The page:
What on earth could make a woman in her 40s walk for hours in the woods looking for Tupperware hidden under a rotten log?

For me, the answer is geocaching. Geocaching is an ideal way to enjoy nature all year long. Considering I have found 136 caches in 13 different states, I think I am hooked on the hobby.
Geocaching is a scavenger hunt. It encourages people of all ages to use their GPS devices (or smartphones with GPS technology) to get off their couches, out of their houses, and explore new areas.

It’s pretty simple. Go to www.geocaching.com to learn more and create an account. Download the app to your device, in my case an iPhone, for less money than you’d spend on pizza delivery.

Unlike the pizza, the experiences you will have geocaching will last much longer. Once you start exploring, you’ll understand what I mean.

Just know that you need to have a healthy sense of adventure, and be respectful of the land the caches are located on. Caches are found on private and public lands. Some are even located on business properties.

Once you start geocaching, you’ll be amazed how many there are around you. One of my favorite things to do when traveling is to check my app at gas stations, rest stops, and other places along the way. Looking for a cache is the perfect excuse to stretch your legs and explore on those long road trips!

You will learn quickly how to use the GPS coordinates to help you, along with different clues and hints found within the app about the caches you are seeking.

There’s not one true description of what a cache can be. Some will be as small as a quarter and others as large as a coffee can or ammo box. There are a few that will have items for trade. Others are so small they can barely hold the signature log.

Some are placed up high, some are down low, while others are magnetic and hidden in plain sight.

It’s amazing to see all the signatures on the cache logs. My daughter and I have seen signatures from our neighbors down the street to geocachers from Ashwell, England, on the logs. (I am not sure why the geocachers from Ashwell stuck in my mind so clearly, but they did!)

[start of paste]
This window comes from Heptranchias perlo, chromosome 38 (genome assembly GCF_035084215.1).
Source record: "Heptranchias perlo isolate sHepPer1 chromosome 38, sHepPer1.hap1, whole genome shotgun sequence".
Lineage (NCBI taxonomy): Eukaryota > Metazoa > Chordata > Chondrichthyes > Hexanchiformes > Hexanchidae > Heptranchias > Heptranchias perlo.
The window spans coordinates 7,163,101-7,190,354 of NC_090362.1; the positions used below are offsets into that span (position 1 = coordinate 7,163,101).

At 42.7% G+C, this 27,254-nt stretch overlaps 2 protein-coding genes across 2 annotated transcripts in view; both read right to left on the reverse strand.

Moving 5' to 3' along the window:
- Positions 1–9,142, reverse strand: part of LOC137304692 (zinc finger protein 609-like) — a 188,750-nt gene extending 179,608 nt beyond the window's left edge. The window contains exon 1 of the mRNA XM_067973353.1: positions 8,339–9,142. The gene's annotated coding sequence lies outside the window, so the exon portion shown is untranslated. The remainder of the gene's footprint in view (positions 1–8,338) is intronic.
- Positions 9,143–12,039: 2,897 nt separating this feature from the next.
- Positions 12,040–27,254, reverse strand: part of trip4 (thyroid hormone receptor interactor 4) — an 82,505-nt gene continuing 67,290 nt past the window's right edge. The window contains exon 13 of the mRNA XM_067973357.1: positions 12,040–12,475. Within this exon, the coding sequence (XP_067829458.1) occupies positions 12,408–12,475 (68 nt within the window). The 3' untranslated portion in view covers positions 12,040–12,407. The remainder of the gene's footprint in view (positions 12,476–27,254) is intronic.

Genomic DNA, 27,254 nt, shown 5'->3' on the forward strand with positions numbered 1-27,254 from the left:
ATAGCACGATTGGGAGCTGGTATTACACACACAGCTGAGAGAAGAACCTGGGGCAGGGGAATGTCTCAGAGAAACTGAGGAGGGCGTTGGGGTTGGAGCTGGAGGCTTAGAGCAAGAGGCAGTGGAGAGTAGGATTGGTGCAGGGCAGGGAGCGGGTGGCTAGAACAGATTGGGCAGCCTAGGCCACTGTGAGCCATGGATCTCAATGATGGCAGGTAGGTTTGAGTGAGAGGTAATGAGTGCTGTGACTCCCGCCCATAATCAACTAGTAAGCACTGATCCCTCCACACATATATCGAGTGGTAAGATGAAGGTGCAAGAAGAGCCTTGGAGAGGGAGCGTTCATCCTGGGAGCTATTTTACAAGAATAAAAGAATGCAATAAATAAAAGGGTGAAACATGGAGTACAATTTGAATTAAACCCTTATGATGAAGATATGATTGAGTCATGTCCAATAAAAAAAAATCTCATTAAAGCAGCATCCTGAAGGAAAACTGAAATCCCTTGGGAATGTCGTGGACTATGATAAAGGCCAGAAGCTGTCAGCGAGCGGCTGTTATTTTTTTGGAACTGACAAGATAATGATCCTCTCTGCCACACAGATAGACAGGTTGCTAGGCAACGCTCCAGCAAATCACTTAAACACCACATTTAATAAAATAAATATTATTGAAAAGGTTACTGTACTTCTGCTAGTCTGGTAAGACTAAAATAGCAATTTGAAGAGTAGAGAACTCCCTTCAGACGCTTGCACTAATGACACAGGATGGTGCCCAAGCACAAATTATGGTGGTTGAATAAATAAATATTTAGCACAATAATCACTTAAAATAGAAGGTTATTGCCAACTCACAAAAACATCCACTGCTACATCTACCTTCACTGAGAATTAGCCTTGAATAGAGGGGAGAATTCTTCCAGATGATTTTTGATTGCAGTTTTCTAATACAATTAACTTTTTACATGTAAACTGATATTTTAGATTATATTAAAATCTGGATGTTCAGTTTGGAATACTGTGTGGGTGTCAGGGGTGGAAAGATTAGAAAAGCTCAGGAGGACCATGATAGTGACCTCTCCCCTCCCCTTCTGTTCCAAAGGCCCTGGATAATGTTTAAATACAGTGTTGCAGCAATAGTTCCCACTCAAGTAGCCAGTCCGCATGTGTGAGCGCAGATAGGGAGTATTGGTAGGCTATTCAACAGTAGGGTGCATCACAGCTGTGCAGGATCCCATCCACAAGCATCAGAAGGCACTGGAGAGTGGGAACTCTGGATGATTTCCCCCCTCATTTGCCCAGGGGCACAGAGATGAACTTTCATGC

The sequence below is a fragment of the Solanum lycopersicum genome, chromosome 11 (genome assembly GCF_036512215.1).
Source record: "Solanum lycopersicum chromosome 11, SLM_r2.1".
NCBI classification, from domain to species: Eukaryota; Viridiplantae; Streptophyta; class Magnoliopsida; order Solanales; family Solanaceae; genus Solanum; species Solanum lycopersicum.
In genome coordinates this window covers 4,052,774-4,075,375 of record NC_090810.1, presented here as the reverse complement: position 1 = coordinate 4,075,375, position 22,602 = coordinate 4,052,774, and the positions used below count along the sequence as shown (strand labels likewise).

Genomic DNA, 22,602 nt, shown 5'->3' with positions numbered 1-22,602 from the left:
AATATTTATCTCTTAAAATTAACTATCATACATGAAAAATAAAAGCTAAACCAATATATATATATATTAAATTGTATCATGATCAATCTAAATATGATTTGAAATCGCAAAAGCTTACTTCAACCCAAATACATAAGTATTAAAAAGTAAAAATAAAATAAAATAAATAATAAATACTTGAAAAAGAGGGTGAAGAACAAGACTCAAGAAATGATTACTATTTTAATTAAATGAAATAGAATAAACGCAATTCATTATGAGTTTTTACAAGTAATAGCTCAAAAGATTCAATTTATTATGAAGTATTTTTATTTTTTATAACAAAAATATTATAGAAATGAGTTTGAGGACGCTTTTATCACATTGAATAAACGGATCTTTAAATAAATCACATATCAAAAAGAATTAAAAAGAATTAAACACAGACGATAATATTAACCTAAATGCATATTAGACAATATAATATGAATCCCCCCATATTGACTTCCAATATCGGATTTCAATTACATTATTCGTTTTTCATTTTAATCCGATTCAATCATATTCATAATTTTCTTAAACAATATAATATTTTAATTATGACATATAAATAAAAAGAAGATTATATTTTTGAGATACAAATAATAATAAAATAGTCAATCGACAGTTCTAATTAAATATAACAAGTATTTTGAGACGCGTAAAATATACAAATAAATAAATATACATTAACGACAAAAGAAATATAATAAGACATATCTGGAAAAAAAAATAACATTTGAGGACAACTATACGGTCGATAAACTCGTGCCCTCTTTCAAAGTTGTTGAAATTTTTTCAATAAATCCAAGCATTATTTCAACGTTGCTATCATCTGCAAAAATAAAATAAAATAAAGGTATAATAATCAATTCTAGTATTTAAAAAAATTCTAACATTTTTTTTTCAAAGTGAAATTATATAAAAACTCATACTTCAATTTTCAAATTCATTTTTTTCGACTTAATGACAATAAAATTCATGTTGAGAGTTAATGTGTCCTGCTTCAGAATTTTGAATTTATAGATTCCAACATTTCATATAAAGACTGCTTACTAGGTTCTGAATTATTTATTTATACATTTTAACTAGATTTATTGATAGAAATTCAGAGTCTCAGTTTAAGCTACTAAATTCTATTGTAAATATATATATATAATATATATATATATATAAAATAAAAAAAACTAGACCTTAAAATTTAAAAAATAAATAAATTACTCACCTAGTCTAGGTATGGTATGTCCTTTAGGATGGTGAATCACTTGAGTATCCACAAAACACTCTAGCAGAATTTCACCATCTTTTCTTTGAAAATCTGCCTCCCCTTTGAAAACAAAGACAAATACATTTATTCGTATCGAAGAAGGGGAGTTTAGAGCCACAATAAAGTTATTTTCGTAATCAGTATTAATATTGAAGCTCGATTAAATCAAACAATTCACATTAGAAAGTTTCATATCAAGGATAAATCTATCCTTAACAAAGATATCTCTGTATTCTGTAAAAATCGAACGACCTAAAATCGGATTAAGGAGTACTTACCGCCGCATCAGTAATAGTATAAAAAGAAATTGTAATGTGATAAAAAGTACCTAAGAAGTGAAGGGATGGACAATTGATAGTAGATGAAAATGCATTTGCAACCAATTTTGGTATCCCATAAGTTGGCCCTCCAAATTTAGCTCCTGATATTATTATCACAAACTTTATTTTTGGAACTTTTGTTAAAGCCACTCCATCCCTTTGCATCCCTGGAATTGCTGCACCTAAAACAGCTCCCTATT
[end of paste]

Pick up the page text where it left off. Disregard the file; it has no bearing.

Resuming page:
Above all else, it’s a fairly inexpensive and enjoyable way to bond with friends and family. I have great memories of geocaching with my daughter when she was younger. She would often squeal with delight when she was able to locate one before I did.

Now that she’s older and more experienced, she doesn’t get as excited about the finds as she once did, but she still lights up when she can beat me to it. 

I have introduced a few of my friends to geocaching and they will suggest we use my app to find a few when we are together. I love watching them get excited about it, like I do.

It also comes in handy a few times as a teacher. I often travel with my broadcast journalism students for contests and conventions. When we have down time and the kids say they are “bored” that is a great time to get the app out and go on a hunt!

However, don’t think you always have to geocache with other people. I have done it alone a few times. When driving long distances by myself, I like to stop occasionally, take a short break and get a little exercise.

The thrill of the hunt and finding a solution to the riddle that is geocaching is fun, but ultimately anything that gets us outside (in my opinion) is a positive thing.

I hope you’ll consider trying it, too!

(Michelle Turner lives in Union, Mo.)


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